Eighty-five years ago, on 2 June 1924, during a blistering early summer in Chicago, a ravaged courtroom bruiser stepped into the future. Clarence Darrow, with his seamed face and stooped shoulders making him look every one of his 67 years, was America's greatest and most controversial defender of the lost and the damned. But, as he hunched over his desk to write to the secret love of his life, Mary Field Parton, the old lawyer felt breathless.
Earlier that day, Darrow had agreed to represent Nathan Leopold and Richard Loeb, two teenage lovers and the sons of Chicago millionaires, after they confessed to the world's first "thrill-killing" of a 14-year-old boy with whom Loeb had sometimes played tennis. Darrow, the Ohio-born son of an abolitionist father and suffrage-supporting mother, was himself a leading civil libertarian and vehement opponent of the death penalty. In this case, however, he confronted seemingly insurmountable odds; his disturbing and disturbed young clients faced certain execution in what newspapers would soon call the trial of the century.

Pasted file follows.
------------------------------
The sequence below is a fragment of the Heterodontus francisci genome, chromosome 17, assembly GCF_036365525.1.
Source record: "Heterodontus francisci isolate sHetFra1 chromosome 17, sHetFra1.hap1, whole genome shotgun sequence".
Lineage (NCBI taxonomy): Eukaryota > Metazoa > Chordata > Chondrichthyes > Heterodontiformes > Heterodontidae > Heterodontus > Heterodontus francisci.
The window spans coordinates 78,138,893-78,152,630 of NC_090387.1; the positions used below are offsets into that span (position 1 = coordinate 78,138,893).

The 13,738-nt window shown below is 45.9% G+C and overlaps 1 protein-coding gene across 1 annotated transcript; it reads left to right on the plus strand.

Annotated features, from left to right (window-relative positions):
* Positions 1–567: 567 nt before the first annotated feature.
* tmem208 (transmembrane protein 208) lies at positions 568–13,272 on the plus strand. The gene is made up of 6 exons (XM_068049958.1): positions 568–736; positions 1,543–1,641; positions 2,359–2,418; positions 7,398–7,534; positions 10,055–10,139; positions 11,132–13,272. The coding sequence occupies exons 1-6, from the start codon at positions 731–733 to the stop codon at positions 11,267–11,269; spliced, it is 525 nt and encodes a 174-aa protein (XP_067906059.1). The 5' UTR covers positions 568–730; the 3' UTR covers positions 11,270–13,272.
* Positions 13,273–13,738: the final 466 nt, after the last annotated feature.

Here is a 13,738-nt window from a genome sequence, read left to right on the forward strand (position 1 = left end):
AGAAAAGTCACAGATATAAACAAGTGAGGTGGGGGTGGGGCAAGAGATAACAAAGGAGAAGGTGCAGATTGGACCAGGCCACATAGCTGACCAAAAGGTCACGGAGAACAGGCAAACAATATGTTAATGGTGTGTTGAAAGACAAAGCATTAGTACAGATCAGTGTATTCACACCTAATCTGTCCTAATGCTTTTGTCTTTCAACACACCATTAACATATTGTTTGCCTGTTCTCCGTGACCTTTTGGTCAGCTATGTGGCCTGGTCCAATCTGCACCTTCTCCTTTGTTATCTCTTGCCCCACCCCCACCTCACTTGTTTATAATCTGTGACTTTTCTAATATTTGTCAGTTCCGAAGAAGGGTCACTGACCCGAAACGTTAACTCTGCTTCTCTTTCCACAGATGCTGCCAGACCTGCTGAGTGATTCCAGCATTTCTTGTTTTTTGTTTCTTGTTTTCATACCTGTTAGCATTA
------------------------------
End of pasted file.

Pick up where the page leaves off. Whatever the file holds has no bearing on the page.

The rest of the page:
In agreeing to defend Leopold and Loeb, this brilliant orator who had spent his career battling many personal demons (including a highly damaging accusation of bribing jurors) caught a glimpse of the media-driven world with which we are now so familiar. "I saw a dark vision of the future this morning," Darrow wrote to Parton, a married journalist. "This is all so shocking but, at once, I sense a strange new era. Life will become cheap and tawdry, driven by a lust for sensation and mass stupidity. Man has never been a noble beast but, now, our understanding and mercy will be tested to their limits."